Pulmonary tuberculosis (PTB) is associated with lung injury which can persist despite successful therapy. Lung sequelae of treated PTB are increasingly recognized as an independent risk factor for chronic obstructive pulmonary disease (COPD) and, an important contributor of excess morbidity and mortality. Our prior work measuring lung function in a cohort of young and predominantly never-smoking adults with PTB who successfully completed TB therapy found 14% had COPD, an additional 10% had airflow obstruction which responded to bronchodilator therapy, and nearly 50% had a restrictive spirometry pattern. These data suggest that the predominant phenotype of post-PTB chronic lung disease (CLD) may differ from that seen in smoking-associated COPD. Post-PTB CLD may have distinct natural history, prognosis and therapeutic strategies which, till date, have not been investigated. Our prior work also found that post-PTB CLD was associated with the duration of illness prior to initiating TB therapy and high levels of slow-to-resolve pro-fibrotic cytokines during late TB therapy. Together, these data suggest that the vast majority of acute lung injury associated with PTB likely occurs prior to and shortly after initiating TB therapy, and that elevated or persistent levels of key immune markers may be detrimental through their impact on lung tissue remodeling. However, few studies have prospectively characterized immune markers associated with long-term functional outcomes in PTB. This is an important knowledge gap preventing the identification of potentially modifiable immune pathways for targeted host-directed therapies, and the optimal timing of intervention with these therapies, to prevent post-PTB CLD. To address these knowledge gaps, we will nest a prospective cohort study within the RePORT-India TB Research Consortium to 1) characterize the early natural history of post-PTB CLD and provide rationale for long-term monitoring and bronchodilator therapy in affected cases, 2) characterize the functional and morphological phenotype of post-PTB CLD by serial pulmonary function testing and multi-detector computed tomography, 3) identify immune profiles measured during early, late and post-therapy associated with post-PTB CLD. Through this K99/R00 award, Dr. Gupte will complement his prior training in infectious disease epidemiology by obtaining mentorship in the identification, measurement and interpretation of 1) clinically relevant lung function and imaging outcomes for CLD research; 2) potentially modifiable immune markers of chronic lung injury for future therapeutic trials; and 3) advanced statistical methods for the integrated analysis of lung function, imaging and immunological data. This K99/R00 award will help Dr. Gupte develop into an independent investigator conducting impactful clinical research at the intersection of infectious and chronic lung diseases globally, while also building site capacity and generating novel data to support subsequent R01 applications aimed at identifying diagnostic, prognostic and therapeutic strategies for CLD in treated PTB.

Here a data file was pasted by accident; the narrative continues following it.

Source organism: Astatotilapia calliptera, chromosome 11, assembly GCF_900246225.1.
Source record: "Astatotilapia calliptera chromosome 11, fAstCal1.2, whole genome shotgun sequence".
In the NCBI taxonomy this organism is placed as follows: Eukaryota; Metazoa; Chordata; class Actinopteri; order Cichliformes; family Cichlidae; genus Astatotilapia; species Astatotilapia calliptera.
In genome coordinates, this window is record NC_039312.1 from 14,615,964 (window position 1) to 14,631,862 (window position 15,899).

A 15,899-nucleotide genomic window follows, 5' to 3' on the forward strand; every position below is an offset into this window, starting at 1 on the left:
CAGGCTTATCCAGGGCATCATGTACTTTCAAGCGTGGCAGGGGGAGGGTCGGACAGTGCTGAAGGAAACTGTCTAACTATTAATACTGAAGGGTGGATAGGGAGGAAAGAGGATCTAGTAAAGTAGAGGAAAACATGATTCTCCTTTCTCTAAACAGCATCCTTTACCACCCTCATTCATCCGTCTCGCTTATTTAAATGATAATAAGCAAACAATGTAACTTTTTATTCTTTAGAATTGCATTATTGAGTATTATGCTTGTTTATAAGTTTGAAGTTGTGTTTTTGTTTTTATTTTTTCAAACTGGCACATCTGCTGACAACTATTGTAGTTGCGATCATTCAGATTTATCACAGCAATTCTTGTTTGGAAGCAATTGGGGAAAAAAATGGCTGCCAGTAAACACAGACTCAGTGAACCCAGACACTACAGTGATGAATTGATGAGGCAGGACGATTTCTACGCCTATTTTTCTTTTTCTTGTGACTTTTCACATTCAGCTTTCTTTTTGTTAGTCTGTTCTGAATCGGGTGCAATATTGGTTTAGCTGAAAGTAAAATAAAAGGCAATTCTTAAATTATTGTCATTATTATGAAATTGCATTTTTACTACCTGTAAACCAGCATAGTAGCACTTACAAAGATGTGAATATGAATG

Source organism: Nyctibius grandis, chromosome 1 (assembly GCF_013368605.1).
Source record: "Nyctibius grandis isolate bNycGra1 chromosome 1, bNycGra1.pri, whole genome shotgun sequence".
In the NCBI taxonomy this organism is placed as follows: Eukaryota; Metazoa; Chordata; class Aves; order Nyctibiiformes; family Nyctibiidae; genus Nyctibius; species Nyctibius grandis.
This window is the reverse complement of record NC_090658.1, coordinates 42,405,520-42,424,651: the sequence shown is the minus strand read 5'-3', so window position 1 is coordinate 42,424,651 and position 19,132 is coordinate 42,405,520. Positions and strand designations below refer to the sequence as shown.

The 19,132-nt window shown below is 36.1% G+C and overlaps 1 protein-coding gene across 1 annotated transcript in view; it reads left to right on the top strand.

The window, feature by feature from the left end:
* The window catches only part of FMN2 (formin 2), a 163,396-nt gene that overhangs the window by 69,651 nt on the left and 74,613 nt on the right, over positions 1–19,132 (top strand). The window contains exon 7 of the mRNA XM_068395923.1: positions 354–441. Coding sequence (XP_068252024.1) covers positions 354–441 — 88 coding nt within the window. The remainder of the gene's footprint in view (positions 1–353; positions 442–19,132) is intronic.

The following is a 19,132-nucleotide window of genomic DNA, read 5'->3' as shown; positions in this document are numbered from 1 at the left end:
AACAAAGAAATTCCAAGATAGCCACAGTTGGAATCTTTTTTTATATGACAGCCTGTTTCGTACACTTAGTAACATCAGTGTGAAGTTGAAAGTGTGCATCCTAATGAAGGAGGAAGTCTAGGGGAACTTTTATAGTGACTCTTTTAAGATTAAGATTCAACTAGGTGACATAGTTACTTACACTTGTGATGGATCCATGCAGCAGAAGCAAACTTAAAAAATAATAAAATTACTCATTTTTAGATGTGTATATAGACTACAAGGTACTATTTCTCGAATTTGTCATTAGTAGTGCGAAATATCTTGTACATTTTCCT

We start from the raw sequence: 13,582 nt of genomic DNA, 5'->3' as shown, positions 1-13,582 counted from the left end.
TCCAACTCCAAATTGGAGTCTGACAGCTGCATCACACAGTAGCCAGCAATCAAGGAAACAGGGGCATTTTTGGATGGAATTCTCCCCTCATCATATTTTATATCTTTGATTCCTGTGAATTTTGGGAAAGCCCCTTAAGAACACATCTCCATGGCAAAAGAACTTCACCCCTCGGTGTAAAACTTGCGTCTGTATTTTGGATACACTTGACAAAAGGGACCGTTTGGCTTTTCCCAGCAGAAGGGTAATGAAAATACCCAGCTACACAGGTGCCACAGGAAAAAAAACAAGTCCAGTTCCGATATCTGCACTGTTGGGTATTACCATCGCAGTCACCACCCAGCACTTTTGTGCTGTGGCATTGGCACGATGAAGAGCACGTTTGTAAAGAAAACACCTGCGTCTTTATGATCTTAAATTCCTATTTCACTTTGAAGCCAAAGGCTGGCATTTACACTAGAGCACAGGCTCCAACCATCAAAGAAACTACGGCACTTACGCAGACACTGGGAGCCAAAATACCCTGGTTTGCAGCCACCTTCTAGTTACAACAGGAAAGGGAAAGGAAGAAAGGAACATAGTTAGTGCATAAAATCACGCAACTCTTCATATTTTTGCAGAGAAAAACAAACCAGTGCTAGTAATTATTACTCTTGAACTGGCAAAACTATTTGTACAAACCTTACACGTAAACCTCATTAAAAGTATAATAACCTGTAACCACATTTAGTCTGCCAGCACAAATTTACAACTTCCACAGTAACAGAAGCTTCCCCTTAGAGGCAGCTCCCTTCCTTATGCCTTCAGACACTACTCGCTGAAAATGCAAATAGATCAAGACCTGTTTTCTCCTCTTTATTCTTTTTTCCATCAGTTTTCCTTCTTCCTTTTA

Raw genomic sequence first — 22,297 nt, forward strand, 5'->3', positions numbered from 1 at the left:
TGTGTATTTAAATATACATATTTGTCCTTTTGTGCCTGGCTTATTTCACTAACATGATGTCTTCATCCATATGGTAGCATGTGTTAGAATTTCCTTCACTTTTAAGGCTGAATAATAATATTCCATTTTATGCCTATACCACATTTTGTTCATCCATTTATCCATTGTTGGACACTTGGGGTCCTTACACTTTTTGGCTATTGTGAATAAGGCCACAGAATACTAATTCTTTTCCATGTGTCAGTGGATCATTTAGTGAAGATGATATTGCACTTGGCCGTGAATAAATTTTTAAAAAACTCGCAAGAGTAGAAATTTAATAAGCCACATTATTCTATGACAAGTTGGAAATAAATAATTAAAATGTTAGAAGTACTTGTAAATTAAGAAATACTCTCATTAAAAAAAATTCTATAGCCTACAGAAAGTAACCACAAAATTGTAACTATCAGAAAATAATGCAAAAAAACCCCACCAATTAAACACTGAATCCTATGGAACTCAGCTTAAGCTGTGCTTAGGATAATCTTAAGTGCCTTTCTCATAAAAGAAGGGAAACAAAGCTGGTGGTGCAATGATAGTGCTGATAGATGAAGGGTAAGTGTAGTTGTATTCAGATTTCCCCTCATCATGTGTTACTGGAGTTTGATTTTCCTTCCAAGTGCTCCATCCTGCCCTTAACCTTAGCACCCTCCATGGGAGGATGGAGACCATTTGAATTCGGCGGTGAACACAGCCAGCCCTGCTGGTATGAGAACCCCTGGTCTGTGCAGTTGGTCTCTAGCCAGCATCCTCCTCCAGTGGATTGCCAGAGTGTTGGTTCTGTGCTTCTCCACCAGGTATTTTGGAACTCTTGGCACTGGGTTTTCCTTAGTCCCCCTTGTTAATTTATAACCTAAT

Public Health Relevance

Tuberculosis, the leading infectious killer worldwide, is associated with lung injury which can persist despite successful therapy. This persistent lung injury is an important contributor to excess morbidity and mortality in treated tuberculosis. In this study, we will characterize the phenotype, progression and immune correlates of post-tuberculosis chronic lung disease to inform future preventive and therapeutic strategies.

National Institute of Health (NIH)
National Institute of Allergy and Infectious Diseases (NIAID)
Career Transition Award (K99)
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Microbiology and Infectious Diseases B Subcommittee (MID)
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Mendez, Susana
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Johns Hopkins University
Internal Medicine/Medicine
Schools of Medicine
United States
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